Posts Tagged ‘kevin Deyoung’

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There are few epitaphs I would rather have engraved on my tombstone than Paul’s words of commendation to Philemon, “the hearts of the saints have been refreshed through you” (Philemon 1:7). Oh, how I love Philemons and want to consistently be one!
Here are twenty practical ways that you can seek to nurture this refreshing gift in the midst of your own local church.

– Greet people on Sunday mornings with a smile. It is o.k. to let your face say that you are “happy” to be at church. Go out of your way to say, “Hi,” ask questions about the lives of others, and listen attentively.
– Visit the widows and shut-ins of your church. Take an afternoon and visit three or four. Sit, talk, listen, and be willing to look at their photo albums—all of them (1 Timothy 5:3)!
– Have a mouth that is overflowing with grace (Ephesians 4:29) and is slow to wander down any other road.
– Show up each Sunday morning with a mental list of three or four people that you are going to find and minister to (Philippians 2:4). Many of us walk into church with an attitude of, “I wonder who will minister to me today.” Nothing can be as drastically encouraging to a local church’s membership than a people united in the understanding that they are there to serve and love one another.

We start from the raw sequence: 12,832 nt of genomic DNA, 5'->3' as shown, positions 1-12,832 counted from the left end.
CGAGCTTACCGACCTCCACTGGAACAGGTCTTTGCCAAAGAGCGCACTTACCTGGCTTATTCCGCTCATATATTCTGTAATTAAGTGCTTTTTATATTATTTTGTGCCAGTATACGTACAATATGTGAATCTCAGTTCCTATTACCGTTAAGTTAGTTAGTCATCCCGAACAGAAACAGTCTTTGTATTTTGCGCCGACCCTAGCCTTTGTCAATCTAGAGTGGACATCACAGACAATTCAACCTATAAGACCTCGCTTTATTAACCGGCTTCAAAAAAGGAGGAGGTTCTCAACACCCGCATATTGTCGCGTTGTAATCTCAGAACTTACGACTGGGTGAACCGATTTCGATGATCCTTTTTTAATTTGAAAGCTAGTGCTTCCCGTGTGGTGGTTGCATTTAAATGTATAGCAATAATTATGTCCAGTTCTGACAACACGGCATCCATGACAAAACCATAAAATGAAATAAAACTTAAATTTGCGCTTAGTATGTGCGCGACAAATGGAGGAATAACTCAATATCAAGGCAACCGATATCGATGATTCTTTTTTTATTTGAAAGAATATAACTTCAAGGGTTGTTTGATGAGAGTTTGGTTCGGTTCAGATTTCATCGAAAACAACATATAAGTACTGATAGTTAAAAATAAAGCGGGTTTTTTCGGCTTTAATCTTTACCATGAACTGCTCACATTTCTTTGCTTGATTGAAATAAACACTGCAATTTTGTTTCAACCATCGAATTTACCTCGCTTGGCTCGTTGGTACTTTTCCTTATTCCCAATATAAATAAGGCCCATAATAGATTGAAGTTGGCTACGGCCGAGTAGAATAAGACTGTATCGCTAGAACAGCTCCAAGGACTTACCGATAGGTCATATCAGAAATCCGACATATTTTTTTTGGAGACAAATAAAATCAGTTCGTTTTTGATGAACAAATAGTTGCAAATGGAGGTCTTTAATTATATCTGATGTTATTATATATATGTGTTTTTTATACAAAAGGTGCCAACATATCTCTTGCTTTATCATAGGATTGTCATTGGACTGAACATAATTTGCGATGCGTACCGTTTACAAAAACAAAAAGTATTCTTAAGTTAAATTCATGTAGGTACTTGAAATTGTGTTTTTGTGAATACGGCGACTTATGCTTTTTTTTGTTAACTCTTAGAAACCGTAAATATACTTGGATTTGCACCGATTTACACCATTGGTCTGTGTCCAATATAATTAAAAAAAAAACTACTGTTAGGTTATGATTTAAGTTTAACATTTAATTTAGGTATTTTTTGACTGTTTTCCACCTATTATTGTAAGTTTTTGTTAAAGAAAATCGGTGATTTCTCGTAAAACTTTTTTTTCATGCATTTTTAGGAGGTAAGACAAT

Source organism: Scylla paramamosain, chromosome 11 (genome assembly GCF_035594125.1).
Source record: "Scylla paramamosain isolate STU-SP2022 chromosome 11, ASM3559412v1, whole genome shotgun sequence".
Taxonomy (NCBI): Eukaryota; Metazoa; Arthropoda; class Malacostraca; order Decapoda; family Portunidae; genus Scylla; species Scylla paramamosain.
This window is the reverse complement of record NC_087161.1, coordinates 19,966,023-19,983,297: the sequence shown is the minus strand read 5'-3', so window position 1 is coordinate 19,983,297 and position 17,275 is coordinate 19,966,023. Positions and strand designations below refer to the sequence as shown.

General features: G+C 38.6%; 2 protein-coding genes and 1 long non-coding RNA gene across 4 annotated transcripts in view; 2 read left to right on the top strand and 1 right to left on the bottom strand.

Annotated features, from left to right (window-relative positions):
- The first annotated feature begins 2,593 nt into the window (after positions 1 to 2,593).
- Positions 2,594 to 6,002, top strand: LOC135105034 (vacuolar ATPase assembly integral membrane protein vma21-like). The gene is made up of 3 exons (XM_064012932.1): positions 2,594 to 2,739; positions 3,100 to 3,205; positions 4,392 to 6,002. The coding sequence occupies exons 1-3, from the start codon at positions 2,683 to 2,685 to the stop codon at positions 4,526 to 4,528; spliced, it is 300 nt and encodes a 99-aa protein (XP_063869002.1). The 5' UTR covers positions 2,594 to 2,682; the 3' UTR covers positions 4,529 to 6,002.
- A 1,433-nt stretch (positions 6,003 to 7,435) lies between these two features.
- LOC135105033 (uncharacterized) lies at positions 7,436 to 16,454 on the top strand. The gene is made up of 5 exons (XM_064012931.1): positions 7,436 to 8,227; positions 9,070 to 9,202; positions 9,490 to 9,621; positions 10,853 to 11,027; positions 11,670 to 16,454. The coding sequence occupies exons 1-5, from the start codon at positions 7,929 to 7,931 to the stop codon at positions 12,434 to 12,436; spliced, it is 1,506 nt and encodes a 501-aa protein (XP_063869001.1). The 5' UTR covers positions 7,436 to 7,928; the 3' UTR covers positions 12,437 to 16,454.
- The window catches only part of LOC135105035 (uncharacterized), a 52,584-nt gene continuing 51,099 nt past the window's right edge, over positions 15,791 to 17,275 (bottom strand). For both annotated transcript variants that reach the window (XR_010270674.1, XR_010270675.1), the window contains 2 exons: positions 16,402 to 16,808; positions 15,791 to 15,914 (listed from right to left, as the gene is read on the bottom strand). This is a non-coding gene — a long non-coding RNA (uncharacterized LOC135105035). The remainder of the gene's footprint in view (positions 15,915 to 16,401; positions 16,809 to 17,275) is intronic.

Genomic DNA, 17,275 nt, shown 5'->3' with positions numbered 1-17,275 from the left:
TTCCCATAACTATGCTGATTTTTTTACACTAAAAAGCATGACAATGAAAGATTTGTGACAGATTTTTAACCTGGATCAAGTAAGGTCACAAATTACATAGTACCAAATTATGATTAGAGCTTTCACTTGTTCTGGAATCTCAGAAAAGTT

– Be a Monday morning encourager instead of a Monday morning critic by sending your pastor an email detailing what you appreciated about his Sunday sermon.
– Don’t rush out of church on Sunday mornings. Be one of the last to leave because you are taking the time to talk with everyone you can (this will be hard for the introvert—but some of the most engaging and refreshing people I have served with are introverts. They wear themselves out on Sunday morning). The football games and lunch will be there fifteen or thirty minutes later.
– Often remind others of the benefits of salvation and the graces that flow from union with Christ. Let it season your conversations.
– Routinely have a crock-pot meal or roast cooking on Sundays and spontaneously invite a visiting family or family-in-need for supper following the service.
– Seek out those visiting the church, get to know them, and introduce them to others. Find connections and be a networker to the glory of God.
– Aim to remember peoples’ names and greet them by name each Sunday (I wish I was better at this, because it means so much to people). The Cheers’ theme song had a point, we all feel loved when our name is known (Isaiah 49:16).
– Refuse to speak ill of others in the congregation (Ephesians 4:31).